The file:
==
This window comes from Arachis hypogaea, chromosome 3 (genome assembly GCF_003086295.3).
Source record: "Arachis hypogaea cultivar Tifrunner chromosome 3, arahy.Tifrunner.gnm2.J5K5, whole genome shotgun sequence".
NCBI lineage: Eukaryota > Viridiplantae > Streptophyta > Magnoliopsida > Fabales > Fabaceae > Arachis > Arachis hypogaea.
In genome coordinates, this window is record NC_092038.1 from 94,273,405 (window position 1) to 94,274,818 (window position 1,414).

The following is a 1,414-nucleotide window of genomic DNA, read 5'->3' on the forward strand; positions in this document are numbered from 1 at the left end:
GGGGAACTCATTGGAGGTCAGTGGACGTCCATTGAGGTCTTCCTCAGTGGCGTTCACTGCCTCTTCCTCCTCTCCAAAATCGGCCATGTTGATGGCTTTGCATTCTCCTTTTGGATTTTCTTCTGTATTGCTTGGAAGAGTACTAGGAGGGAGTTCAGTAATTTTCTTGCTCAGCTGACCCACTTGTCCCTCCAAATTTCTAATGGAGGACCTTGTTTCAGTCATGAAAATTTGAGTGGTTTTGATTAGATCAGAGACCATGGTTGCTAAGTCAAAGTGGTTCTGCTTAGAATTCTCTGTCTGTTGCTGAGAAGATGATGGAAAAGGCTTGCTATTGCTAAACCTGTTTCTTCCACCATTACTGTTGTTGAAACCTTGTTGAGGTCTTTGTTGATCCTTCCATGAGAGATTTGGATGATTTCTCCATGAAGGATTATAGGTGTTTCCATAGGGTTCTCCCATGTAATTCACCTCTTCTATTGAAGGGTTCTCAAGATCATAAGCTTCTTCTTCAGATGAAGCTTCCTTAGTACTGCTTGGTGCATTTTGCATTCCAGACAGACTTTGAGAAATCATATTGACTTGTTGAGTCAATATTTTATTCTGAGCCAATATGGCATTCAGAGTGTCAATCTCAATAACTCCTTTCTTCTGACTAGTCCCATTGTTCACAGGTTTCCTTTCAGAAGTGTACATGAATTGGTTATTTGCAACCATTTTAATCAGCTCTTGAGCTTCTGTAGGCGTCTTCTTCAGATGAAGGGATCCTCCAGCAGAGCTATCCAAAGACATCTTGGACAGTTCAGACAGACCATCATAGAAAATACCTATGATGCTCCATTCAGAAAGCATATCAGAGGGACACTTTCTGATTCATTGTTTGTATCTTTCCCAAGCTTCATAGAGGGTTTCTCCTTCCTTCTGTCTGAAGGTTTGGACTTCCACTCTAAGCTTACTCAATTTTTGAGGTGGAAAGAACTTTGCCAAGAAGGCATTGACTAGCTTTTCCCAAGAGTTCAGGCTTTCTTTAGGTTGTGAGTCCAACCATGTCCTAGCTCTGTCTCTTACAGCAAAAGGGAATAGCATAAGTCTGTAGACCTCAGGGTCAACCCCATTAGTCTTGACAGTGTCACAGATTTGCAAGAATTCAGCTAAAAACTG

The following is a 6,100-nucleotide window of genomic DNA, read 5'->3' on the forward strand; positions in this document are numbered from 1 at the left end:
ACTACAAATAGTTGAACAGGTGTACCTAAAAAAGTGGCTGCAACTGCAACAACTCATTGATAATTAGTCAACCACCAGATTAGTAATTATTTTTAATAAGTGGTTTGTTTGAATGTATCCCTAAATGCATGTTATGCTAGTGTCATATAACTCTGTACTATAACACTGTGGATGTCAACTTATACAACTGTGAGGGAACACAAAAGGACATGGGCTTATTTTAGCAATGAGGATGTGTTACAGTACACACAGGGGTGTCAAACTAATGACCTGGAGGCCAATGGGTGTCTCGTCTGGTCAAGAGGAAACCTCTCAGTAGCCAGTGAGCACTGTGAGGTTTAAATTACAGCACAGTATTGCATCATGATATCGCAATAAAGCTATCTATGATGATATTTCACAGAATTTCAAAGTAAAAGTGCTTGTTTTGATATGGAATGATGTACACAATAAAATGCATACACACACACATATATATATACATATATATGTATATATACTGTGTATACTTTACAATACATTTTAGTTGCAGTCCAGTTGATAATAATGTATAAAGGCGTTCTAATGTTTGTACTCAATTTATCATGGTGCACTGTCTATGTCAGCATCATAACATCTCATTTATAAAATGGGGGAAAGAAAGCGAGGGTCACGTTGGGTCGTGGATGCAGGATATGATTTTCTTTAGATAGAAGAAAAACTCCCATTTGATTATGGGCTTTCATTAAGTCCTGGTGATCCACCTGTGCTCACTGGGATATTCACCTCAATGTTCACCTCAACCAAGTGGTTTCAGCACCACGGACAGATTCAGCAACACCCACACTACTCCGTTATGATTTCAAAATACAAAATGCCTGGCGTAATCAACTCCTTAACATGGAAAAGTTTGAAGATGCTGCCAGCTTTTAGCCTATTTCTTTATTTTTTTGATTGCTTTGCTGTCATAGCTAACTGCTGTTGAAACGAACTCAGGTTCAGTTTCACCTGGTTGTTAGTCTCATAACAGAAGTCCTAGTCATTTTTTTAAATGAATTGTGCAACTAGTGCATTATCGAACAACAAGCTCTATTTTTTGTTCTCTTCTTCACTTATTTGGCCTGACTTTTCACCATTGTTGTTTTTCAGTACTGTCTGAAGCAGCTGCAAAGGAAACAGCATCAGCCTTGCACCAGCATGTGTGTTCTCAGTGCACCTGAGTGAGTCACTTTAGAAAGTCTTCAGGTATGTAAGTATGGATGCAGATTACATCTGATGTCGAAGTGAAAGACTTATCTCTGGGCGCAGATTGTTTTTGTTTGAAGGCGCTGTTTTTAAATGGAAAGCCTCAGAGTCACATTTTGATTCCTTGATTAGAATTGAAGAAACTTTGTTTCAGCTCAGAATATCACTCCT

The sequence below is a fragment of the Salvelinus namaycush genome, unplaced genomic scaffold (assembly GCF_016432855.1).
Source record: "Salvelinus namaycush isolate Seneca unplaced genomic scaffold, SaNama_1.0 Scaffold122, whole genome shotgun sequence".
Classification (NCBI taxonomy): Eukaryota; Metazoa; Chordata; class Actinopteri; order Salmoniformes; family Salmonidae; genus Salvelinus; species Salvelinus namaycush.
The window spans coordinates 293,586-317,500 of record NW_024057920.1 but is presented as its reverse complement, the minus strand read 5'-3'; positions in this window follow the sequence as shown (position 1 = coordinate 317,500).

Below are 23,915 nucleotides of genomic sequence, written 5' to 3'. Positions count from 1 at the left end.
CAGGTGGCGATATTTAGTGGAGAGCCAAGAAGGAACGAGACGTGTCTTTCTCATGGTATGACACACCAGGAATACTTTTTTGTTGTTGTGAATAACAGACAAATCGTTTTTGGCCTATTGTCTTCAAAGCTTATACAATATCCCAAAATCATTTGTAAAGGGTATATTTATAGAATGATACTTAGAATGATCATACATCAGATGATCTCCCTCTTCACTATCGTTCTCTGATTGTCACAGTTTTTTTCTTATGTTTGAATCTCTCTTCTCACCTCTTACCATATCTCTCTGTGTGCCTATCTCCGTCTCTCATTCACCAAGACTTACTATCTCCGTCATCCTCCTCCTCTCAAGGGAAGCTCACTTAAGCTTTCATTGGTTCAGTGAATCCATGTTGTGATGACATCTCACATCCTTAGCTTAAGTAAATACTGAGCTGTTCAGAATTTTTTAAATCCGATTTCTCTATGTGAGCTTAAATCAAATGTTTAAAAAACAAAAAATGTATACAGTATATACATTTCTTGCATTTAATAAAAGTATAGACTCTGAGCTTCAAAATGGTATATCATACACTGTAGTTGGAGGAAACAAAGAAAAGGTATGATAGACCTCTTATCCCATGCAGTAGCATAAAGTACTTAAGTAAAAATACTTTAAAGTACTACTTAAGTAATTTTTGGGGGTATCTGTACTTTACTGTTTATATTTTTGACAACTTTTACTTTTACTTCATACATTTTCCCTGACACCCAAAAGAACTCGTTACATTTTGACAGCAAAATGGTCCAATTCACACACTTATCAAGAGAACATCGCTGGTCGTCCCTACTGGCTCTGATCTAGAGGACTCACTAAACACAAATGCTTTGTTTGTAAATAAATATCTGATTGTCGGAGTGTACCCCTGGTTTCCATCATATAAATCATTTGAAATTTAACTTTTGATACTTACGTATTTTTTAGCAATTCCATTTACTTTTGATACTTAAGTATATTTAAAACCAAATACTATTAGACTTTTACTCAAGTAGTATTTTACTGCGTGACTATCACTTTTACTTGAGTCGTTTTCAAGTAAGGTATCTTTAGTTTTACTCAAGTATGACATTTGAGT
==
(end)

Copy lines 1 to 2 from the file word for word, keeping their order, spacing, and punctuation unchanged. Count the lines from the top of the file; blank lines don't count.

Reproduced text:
This window comes from Arachis hypogaea, chromosome 3 (genome assembly GCF_003086295.3).
Source record: "Arachis hypogaea cultivar Tifrunner chromosome 3, arahy.Tifrunner.gnm2.J5K5, whole genome shotgun sequence".